• Cutting your horse’s whiskers is not indulgent. It deprives him of an important sense and increases his difficulties in exploring his environment or even eating.
  • Clipping your horse is not indulgent, no matter how nice he looks when it is finished. Clipping will make it harder for him to regulate his body temperature and protect against flies and the rays of the sun.
  • Keeping your horse in a stall 24/7 is not indulgent. It is not responsible ownership. Solitary confinement for a horse is no more pleasant than solitary confinement for a human or any other social animal.
  • Giving a horse an entire bag of horse treats in his feed bucket is indulgent and foolish, not responsible ownership. Loading your horse with any food that is high in sugar or protein can quickly produce digestive problems.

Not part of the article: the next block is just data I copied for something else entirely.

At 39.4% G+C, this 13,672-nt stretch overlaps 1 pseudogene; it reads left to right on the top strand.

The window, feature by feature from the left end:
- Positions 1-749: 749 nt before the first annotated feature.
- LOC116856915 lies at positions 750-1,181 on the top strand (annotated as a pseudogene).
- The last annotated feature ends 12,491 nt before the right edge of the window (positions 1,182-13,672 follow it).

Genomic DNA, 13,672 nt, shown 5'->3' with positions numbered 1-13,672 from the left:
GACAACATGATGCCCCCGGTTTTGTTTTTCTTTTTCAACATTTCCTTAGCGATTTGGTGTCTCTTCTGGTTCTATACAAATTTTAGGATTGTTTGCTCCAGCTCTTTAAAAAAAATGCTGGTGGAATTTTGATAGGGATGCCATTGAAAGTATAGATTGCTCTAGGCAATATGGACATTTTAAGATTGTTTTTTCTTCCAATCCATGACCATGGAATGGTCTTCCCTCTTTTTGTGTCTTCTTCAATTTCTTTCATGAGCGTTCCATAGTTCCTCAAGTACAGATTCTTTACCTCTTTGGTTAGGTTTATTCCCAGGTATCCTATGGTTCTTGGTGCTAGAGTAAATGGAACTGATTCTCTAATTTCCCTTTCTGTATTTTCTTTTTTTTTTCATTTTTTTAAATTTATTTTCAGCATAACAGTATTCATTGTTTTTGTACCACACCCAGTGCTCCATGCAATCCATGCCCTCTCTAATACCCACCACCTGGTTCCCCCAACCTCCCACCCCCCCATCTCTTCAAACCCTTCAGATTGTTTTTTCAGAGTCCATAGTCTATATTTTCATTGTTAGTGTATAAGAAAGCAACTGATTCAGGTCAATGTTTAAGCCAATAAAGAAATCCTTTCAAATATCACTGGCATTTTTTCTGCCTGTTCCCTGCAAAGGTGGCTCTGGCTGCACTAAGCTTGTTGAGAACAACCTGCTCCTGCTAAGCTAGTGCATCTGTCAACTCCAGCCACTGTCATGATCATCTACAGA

• Refusing to give a horse a slice of carrot when you are standing about? This is not a moral position that prevents your horse from being spoiled. If he hasn’t asked, you’ll be able to please him without teaching him to mug. If he has asked, you may be teaching mugging.

But “spoiled” is not a personality trait. A horse that mugs for a treat has been taught to mug, and can quickly be taught to not mug. Once that happens, are there other qualities of this horse that make it “spoiled”? Probably not. Whatever the case, I believe in setting this word aside, and not saying anything disparaging about a horse. If there is a behavior we want to change, let’s go change it. The power is in your hands, maybe in your clicker.